Fits and hallucinations

The final months of 1691 were a tense period in the Parris household. Not only was Parris's position in the community uncertain, but Elizabeth Parris was frequently ill. When she was well enough to go out, the Parrises were usually away from home on parish business. Thus the children spent most of their time with Tituba, who entertained them with stories about voodoo (magic) practices in Barbados. These forbidden tales contrasted starkly with the Bible stories and ser mons the children were accustomed to hearing from Parris. As a strict Puritan, he considered all pleasure to be sinful and he tried to keep absolute control over the children. In January 1692 Parris's nine-year-old daughter Elizabeth (called Betty) and her cousin Abigail started behaving strangely and talking incoherently (in a confused and unclear way). (Records hint that there was deep psychological distress in the Parris children even before the witch trials.) The following month Tituba and John Indian baked a "witch cake" containing the girls' urine and fed it to the family dog in an attempt to identify whether or not any witches were casting a spell on them.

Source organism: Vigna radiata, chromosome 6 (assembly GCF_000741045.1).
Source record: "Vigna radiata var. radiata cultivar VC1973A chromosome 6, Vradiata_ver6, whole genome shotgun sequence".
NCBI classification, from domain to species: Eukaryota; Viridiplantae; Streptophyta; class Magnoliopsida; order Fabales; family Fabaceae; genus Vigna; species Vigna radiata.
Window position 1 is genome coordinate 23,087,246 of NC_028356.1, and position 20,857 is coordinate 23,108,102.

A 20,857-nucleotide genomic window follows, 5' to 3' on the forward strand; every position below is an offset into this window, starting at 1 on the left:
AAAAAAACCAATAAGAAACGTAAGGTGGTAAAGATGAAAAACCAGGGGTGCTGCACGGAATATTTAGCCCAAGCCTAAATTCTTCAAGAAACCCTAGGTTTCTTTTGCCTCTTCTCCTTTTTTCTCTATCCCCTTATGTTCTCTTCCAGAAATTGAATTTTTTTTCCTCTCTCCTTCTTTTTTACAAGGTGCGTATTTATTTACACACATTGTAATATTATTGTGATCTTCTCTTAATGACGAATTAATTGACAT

Soon, other girls in the neighborhood, including Ann Putnam, Jr. (see biography and primary source entries), had joined Betty and Abigail in having fits. They accused three women—Tituba, Sarah Osborne, and Sarah Good—of bewitching (casting a spell upon) them. In early March the women were taken to the meetinghouse for questioning, and during the investigation Tituba confessed to practicing witchcraft. Tituba, Good, and Osborne were all put in jail. By the end of May thirty-seven people had been arrested as suspected witches.

In the meantime Samuel Parris had taken control of the situation in his household. Alarmed that the devil had come into the very heart of the religious community, Parris knew events could easily be turned against him. His own slave, Tituba, had already admitted to being a witch, so he manipulated the crisis to his advantage by encouraging the girls to accuse other townspeople of practicing witchcraft. His plan was to divert attention away from his family and target members of the community whom he thought were trying to destroy him. In mid-March Parris sent Betty to live with the family of Stephen Sewall in Salem Town. (Sewall was the brother of Samuel Sewall, one of the judges in the Salem trials; see biography and primary source entries.)

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